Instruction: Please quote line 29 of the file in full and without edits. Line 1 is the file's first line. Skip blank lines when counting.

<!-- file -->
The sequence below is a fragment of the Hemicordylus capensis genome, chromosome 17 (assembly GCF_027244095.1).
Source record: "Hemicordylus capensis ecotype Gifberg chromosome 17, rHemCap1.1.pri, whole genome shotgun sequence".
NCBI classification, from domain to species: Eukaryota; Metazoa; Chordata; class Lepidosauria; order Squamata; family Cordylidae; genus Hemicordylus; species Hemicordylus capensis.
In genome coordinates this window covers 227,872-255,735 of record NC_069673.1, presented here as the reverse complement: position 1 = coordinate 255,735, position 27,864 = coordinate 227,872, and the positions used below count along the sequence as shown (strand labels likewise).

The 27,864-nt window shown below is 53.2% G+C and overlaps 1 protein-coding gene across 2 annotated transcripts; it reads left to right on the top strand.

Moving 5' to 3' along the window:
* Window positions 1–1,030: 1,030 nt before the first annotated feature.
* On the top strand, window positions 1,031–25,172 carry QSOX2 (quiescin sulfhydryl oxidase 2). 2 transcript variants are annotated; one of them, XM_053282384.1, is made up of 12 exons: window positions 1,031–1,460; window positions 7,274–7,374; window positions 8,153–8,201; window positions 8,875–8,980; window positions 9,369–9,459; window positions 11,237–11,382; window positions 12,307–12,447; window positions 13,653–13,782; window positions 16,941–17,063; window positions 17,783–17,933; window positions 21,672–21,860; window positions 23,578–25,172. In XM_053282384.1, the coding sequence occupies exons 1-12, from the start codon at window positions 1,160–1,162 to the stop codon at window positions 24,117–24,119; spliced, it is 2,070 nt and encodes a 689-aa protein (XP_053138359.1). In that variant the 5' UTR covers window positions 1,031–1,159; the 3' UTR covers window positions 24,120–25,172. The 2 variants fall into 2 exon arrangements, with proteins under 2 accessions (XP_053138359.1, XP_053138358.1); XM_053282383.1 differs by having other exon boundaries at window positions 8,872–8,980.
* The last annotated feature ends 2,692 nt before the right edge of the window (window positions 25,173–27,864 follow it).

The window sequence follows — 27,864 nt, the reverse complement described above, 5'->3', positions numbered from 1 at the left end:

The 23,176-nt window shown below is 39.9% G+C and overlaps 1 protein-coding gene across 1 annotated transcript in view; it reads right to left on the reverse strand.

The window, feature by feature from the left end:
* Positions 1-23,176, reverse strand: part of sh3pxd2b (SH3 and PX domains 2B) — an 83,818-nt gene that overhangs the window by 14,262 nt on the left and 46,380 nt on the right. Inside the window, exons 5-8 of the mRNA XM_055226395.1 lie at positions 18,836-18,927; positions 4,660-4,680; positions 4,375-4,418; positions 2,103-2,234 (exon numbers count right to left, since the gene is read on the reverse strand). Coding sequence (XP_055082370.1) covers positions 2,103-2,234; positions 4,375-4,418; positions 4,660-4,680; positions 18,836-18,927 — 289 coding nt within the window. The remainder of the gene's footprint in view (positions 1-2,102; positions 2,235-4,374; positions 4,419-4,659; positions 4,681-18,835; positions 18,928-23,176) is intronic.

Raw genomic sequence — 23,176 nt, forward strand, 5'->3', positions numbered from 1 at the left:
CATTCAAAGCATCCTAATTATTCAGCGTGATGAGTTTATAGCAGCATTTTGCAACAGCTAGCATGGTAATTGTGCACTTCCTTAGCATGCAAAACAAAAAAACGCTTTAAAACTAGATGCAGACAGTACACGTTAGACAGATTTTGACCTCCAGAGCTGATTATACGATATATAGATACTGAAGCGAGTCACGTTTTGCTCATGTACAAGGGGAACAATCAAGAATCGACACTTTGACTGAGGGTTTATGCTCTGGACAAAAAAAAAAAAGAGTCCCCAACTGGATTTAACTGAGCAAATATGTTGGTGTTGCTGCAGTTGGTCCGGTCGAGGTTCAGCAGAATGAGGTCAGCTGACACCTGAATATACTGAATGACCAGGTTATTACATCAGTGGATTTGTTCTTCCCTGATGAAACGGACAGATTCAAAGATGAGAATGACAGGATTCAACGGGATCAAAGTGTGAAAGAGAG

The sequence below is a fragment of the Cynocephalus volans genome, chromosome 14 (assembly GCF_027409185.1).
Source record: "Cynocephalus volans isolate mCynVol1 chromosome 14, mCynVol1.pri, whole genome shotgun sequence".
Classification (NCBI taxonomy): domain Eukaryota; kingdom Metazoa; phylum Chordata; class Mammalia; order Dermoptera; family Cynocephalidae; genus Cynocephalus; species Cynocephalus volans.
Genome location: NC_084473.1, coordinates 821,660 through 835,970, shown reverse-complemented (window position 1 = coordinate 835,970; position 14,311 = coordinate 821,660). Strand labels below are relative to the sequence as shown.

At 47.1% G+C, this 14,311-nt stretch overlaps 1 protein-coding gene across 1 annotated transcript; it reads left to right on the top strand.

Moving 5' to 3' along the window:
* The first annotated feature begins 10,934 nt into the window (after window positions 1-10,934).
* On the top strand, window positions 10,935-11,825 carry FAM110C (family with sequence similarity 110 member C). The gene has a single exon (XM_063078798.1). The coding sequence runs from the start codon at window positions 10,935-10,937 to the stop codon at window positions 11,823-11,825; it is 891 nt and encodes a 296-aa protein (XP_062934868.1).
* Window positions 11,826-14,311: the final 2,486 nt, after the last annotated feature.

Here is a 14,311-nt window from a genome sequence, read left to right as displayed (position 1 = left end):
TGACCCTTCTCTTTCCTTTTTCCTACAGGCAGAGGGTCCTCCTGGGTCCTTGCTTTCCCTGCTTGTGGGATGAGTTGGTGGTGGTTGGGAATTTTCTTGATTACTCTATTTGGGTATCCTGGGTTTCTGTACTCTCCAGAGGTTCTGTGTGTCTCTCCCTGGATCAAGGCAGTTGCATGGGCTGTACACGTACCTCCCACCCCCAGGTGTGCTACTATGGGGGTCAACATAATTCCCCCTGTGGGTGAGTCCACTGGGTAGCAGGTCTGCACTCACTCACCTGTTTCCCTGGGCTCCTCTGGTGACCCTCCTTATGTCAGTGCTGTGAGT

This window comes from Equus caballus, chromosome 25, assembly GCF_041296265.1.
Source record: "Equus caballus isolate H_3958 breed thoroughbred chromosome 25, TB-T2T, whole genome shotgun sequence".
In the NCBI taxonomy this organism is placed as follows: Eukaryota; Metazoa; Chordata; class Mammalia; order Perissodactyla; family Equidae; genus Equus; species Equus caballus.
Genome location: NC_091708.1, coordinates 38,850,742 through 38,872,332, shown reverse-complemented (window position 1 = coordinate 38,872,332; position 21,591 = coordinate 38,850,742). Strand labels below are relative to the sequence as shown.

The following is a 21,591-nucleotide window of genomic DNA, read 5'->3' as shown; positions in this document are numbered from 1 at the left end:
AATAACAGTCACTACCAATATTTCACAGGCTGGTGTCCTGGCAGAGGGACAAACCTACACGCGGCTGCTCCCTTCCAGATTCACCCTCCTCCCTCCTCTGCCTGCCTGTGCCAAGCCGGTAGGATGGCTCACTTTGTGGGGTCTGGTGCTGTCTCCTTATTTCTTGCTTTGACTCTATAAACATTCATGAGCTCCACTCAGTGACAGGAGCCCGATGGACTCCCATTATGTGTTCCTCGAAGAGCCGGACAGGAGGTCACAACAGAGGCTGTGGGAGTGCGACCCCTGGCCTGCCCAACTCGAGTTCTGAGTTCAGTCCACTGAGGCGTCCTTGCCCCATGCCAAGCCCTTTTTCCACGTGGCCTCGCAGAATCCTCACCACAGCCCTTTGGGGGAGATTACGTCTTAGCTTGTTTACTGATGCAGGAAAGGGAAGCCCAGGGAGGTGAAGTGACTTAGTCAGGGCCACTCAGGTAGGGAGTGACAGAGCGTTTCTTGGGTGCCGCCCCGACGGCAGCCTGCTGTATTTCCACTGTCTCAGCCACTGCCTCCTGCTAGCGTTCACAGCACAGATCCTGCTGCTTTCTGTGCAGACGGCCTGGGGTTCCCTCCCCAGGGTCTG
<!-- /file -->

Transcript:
In the NCBI taxonomy this organism is placed as follows: Eukaryota; Metazoa; Chordata; class Mammalia; order Perissodactyla; family Equidae; genus Equus; species Equus caballus.